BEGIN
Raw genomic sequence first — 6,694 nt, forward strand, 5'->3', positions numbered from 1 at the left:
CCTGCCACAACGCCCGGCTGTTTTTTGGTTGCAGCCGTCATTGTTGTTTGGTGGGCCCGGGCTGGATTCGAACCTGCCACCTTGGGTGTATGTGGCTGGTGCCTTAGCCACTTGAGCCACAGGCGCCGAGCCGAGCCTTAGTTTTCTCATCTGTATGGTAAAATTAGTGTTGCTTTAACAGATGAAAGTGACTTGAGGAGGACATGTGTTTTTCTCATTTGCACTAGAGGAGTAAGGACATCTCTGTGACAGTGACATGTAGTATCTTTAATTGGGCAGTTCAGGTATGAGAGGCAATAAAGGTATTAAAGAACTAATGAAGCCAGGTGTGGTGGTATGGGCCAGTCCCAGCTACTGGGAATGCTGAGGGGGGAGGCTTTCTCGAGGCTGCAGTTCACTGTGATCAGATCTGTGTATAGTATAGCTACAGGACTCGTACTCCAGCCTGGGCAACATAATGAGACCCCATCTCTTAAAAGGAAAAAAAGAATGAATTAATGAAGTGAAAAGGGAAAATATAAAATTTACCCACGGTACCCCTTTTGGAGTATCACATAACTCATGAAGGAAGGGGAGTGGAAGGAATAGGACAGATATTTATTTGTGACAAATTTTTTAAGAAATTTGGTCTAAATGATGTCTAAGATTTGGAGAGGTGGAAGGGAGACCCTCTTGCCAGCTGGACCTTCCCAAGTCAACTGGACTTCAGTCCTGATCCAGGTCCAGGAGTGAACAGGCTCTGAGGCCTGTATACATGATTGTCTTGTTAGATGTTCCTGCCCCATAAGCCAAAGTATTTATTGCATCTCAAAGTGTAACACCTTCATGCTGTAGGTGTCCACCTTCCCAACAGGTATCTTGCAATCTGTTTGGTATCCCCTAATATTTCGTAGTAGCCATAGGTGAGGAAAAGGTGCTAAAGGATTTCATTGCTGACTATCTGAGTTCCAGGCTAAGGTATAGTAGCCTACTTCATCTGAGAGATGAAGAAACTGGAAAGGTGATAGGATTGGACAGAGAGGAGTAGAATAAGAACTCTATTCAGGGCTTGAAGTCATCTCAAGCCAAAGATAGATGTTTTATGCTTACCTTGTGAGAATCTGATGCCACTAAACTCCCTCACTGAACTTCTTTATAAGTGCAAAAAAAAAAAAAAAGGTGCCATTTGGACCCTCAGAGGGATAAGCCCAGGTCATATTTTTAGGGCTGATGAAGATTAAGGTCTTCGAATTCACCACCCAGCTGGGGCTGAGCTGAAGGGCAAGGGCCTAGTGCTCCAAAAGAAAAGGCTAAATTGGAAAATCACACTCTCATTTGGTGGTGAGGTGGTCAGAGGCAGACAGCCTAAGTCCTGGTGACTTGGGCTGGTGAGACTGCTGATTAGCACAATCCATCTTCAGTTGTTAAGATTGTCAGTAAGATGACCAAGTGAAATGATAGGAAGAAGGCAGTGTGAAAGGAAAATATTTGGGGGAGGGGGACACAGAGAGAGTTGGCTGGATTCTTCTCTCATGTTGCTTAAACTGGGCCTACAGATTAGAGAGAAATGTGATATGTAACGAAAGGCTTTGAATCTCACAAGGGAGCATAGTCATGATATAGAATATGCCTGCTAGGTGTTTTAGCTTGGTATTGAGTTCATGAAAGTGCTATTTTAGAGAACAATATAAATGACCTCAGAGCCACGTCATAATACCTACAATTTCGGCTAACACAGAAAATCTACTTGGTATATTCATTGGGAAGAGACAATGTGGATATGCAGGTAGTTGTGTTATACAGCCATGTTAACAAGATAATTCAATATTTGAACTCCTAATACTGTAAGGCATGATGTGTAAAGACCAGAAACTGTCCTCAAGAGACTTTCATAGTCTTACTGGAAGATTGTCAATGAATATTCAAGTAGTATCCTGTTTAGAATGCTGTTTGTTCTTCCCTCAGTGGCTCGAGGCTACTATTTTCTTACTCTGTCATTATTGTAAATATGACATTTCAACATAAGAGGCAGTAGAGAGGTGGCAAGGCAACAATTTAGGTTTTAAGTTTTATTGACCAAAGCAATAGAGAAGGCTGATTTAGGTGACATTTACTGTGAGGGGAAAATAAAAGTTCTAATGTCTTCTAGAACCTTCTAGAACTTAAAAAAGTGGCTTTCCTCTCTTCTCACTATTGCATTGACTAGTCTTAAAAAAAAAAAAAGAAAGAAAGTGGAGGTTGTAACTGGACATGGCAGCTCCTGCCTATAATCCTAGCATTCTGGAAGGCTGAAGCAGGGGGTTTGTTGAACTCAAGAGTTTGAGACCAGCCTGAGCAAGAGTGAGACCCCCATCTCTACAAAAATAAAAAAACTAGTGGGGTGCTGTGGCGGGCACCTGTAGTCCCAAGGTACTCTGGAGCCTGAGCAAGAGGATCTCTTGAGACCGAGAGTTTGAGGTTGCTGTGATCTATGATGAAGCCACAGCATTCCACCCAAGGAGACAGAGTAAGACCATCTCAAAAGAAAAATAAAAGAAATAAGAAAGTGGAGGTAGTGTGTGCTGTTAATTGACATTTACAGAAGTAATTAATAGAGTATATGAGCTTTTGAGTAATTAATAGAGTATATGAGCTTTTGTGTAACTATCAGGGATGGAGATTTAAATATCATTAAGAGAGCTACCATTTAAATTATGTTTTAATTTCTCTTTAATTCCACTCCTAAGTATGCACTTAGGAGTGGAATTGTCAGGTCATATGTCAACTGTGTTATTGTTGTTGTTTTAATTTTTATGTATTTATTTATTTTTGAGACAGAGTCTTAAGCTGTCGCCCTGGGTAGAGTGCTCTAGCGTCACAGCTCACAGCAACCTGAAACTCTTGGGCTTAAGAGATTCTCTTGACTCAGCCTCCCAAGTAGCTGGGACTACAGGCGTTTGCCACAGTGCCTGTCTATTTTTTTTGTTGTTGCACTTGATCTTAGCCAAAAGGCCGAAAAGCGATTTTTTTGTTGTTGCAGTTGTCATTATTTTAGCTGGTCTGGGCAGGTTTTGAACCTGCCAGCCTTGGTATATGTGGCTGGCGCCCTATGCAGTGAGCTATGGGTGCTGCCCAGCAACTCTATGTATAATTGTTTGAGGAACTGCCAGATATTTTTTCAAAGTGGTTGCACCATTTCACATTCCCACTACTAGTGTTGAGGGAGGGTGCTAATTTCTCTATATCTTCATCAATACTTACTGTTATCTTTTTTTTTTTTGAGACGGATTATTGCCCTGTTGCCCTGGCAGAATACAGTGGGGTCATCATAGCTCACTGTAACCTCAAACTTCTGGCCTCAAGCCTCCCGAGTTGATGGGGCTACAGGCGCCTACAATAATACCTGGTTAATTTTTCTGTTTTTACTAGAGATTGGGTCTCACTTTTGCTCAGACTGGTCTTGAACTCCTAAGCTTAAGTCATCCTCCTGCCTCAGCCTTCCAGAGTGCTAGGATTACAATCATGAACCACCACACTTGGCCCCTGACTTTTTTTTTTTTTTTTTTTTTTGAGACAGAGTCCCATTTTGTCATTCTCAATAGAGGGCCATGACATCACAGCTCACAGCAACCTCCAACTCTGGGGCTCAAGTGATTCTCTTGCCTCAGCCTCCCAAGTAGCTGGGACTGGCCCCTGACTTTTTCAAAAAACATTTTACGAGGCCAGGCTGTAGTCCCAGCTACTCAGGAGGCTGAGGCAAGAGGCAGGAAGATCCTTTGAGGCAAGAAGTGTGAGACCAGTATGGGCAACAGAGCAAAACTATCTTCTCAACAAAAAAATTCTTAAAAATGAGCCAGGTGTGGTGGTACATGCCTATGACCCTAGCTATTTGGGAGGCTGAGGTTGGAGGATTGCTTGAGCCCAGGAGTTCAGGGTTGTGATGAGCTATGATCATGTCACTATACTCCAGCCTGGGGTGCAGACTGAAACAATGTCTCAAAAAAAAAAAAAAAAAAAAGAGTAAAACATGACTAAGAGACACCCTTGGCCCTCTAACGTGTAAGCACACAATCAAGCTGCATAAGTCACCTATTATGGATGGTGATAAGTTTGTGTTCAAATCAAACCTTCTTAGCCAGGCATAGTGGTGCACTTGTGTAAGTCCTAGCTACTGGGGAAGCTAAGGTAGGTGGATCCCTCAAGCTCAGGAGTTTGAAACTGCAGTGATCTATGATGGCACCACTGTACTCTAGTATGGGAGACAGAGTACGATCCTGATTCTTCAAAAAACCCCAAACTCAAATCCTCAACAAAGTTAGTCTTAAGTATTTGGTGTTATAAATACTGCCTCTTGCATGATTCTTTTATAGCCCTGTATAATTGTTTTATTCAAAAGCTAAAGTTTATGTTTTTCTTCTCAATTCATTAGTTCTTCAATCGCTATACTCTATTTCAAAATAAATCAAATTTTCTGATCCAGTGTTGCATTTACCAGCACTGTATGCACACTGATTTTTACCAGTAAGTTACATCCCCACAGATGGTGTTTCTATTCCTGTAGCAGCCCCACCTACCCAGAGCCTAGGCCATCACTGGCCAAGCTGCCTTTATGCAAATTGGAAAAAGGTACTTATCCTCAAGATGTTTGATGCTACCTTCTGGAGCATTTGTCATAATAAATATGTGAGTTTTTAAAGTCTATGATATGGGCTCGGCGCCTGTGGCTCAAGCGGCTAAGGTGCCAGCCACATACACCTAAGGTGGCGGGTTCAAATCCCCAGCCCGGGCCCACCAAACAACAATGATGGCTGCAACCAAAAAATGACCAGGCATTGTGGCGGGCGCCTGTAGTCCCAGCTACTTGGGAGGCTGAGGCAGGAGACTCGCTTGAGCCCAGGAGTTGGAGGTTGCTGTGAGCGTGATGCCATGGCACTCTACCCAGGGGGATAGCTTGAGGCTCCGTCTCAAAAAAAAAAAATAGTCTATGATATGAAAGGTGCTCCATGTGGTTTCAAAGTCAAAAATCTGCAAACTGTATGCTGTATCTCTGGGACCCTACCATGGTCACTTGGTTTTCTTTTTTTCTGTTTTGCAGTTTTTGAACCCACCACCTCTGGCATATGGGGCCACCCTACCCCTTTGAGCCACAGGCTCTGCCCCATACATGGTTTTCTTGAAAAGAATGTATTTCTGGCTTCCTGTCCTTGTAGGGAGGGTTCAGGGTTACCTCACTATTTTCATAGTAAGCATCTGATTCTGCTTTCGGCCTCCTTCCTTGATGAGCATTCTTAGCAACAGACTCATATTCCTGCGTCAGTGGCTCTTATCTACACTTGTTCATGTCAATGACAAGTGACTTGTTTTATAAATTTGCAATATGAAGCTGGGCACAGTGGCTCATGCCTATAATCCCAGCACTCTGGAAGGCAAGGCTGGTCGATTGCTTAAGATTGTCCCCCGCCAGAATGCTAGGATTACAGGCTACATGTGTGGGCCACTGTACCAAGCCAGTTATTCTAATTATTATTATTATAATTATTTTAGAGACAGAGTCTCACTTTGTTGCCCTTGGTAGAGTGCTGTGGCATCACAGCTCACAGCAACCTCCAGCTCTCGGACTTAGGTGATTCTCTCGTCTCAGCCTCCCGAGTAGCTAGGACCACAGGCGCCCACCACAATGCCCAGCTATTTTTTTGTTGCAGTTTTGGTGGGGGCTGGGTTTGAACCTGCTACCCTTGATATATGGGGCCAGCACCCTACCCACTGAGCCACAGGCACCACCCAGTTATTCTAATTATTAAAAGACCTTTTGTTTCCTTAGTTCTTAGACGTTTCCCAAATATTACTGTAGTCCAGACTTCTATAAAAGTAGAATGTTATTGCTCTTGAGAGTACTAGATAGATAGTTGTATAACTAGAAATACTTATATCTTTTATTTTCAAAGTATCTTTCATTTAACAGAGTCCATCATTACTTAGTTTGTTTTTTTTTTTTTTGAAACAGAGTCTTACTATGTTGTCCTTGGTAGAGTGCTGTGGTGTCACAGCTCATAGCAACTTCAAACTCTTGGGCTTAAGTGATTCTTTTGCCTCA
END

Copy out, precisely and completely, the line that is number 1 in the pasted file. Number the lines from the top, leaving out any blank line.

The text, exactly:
Raw genomic sequence first — 6,694 nt, forward strand, 5'->3', positions numbered from 1 at the left: